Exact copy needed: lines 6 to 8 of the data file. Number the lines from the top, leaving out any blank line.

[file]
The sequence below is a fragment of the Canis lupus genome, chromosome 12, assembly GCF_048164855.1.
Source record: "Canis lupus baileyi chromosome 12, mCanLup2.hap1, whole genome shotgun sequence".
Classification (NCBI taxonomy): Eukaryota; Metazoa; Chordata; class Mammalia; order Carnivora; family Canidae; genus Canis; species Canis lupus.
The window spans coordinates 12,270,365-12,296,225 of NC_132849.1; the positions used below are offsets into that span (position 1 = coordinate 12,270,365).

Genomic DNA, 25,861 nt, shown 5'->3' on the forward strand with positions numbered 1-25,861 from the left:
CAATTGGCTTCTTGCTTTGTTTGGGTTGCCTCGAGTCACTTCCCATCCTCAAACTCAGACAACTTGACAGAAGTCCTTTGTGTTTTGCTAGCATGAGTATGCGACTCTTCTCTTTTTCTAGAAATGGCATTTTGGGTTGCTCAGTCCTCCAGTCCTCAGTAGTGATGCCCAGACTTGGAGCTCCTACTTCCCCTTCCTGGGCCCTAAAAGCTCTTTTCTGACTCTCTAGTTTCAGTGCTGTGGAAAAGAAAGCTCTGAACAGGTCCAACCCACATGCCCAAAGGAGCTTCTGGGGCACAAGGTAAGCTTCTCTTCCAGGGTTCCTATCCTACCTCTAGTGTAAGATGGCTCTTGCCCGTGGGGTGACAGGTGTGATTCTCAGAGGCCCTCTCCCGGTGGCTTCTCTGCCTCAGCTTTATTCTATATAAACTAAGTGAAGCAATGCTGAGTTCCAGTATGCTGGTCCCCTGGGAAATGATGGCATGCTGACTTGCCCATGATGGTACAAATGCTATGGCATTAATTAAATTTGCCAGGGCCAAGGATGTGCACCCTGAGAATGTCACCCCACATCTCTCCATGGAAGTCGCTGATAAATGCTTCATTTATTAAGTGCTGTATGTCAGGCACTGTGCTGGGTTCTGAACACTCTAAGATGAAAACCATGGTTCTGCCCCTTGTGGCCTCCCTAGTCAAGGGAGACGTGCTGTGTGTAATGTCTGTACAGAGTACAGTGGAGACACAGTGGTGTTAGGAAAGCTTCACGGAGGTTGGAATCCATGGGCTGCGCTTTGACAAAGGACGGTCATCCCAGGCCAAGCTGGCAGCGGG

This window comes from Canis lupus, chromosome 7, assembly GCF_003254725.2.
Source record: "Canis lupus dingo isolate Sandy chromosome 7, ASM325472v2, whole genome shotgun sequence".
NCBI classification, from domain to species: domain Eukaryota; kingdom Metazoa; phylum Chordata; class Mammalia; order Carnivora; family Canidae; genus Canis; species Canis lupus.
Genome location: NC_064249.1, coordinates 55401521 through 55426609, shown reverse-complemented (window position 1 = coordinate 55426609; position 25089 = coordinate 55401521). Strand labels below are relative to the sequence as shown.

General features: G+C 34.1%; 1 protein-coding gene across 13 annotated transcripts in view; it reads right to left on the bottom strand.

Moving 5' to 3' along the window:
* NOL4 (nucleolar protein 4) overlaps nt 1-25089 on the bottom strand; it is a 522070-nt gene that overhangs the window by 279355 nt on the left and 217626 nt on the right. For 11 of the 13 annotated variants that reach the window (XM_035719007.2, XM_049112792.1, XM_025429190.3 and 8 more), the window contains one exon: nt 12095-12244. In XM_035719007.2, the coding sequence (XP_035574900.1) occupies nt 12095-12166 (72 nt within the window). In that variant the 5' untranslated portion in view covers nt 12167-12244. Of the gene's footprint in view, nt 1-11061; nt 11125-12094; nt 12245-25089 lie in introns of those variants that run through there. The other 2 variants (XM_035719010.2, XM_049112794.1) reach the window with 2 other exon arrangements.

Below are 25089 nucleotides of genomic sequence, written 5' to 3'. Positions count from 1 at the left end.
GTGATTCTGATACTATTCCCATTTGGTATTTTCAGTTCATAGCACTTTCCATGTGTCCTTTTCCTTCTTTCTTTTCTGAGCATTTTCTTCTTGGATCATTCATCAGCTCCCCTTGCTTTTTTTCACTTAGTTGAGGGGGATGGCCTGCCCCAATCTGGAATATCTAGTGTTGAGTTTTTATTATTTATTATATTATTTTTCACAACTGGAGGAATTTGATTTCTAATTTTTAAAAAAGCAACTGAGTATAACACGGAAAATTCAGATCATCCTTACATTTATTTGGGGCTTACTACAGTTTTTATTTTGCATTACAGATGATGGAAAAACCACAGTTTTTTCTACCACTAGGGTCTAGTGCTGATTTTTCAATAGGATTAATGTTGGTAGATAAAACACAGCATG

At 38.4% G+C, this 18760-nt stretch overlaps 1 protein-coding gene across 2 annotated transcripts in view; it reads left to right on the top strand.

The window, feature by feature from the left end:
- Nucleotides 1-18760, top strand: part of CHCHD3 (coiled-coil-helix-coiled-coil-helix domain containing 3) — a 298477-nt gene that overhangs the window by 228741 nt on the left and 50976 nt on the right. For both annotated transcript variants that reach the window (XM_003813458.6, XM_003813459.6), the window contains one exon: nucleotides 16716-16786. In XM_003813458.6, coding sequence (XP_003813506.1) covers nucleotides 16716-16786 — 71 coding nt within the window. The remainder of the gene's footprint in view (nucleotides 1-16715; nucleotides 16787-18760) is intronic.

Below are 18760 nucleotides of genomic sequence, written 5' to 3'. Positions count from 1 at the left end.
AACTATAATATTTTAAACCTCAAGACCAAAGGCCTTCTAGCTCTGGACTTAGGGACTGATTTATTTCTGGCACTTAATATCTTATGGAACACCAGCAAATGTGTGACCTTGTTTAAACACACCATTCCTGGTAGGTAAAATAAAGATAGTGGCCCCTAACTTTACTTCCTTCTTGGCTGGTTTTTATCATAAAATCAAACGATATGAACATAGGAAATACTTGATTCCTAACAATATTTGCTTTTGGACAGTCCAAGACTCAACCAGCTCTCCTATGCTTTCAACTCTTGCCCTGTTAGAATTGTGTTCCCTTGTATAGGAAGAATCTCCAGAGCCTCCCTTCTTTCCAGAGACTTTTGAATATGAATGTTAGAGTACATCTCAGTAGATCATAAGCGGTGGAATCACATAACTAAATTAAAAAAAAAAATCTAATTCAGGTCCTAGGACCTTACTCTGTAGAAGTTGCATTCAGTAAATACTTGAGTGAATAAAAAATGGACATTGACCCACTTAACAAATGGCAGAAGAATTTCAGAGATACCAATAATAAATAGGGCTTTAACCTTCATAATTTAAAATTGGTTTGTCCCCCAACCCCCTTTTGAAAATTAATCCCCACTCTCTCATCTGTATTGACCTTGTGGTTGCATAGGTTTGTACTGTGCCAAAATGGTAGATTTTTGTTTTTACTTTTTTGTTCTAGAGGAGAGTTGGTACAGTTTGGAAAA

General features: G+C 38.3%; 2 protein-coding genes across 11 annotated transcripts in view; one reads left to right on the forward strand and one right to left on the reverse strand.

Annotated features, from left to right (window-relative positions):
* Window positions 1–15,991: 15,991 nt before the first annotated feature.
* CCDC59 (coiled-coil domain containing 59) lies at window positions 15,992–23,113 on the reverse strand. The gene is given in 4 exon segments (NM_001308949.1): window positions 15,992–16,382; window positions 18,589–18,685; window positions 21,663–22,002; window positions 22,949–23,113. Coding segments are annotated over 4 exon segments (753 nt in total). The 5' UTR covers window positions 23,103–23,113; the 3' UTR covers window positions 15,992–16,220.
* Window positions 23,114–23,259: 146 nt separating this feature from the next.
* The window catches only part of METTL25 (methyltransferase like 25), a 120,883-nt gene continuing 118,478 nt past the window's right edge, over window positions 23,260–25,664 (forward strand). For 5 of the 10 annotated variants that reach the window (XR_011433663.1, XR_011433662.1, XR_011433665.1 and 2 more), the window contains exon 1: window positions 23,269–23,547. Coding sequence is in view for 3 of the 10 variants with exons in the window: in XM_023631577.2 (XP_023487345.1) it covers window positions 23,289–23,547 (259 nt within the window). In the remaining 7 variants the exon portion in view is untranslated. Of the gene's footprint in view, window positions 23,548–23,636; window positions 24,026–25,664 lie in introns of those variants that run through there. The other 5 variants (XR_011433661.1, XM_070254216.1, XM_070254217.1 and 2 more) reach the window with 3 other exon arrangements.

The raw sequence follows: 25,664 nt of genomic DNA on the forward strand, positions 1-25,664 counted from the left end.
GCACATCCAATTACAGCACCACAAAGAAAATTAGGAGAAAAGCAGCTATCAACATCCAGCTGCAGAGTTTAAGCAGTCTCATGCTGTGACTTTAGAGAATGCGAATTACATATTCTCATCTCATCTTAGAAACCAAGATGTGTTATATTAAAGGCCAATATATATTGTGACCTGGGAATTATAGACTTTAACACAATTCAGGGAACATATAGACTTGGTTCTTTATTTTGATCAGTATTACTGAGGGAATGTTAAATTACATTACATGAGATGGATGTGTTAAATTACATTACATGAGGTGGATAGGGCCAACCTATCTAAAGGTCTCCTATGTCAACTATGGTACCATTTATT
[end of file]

CAATTGGCTTCTTGCTTTGTTTGGGTTGCCTCGAGTCACTTCCCATCCTCAAACTCAGACAACTTGACAGAAGTCCTTTGTGTTTTGCTAGCATGAGTATGCGACTCTTCTCTTTTTCTAGAAATGGCATTTTGGGTTGCTCAGTCCTCCAGTCCTCAGTAGTGATGCCCAGACTTGGAGCTCCTACTTCCCCTTCCTGGGCCCTAAAAGCTCTTTTCTGACTCTCTAGTTTCAGTGCTGTGGAAAAGAAAGCTCTGAACAGGTCCAACCCACATGCCCAAAGGAGCTTCTGGGGCACAAGGTAAGCTTCTCTTCCAGGGTTCCTATCCTACCTCTAGTGTAAGATGGCTCTTGCCCGTGGGGTGACAGGTGTGATTCTCAGAGGCCCTCTCCCGGTGGCTTCTCTGCCTCAGCTTTATTCTATATAAACTAAGTGAAGCAATGCTGAGTTCCAGTATGCTGGTCCCCTGGGAAATGATGGCATGCTGACTTGCCCATGATGGTACAAATGCTATGGCATTAATTAAATTTGCCAGGGCCAAGGATGTGCACCCTGAGAATGTCACCCCACATCTCTCCATGGAAGTCGCTGATAAATGCTTCATTTATTAAGTGCTGTATGTCAGGCACTGTGCTGGGTTCTGAACACTCTAAGATGAAAACCATGGTTCTGCCCCTTGTGGCCTCCCTAGTCAAGGGAGACGTGCTGTGTGTAATGTCTGTACAGAGTACAGTGGAGACACAGTGGTGTTAGGAAAGCTTCACGGAGGTTGGAATCCATGGGCTGCGCTTTGACAAAGGACGGTCATCCCAGGCCAAGCTGGCAGCGGG

This window comes from Canis lupus, chromosome 7, assembly GCF_003254725.2.
Source record: "Canis lupus dingo isolate Sandy chromosome 7, ASM325472v2, whole genome shotgun sequence".